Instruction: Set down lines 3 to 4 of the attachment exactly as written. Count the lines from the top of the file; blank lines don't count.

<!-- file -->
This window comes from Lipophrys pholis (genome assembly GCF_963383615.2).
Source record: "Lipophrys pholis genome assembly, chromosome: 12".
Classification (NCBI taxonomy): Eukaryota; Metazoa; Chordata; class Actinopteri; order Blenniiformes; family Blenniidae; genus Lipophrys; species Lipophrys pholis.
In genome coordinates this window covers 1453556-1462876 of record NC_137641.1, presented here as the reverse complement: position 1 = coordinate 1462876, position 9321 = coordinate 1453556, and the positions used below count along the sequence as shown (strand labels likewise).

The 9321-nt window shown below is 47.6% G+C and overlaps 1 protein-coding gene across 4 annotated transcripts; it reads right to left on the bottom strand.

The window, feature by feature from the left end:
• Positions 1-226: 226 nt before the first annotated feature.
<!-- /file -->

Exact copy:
Classification (NCBI taxonomy): Eukaryota; Metazoa; Chordata; class Actinopteri; order Blenniiformes; family Blenniidae; genus Lipophrys; species Lipophrys pholis.
In genome coordinates this window covers 1453556-1462876 of record NC_137641.1, presented here as the reverse complement: position 1 = coordinate 1462876, position 9321 = coordinate 1453556, and the positions used below count along the sequence as shown (strand labels likewise).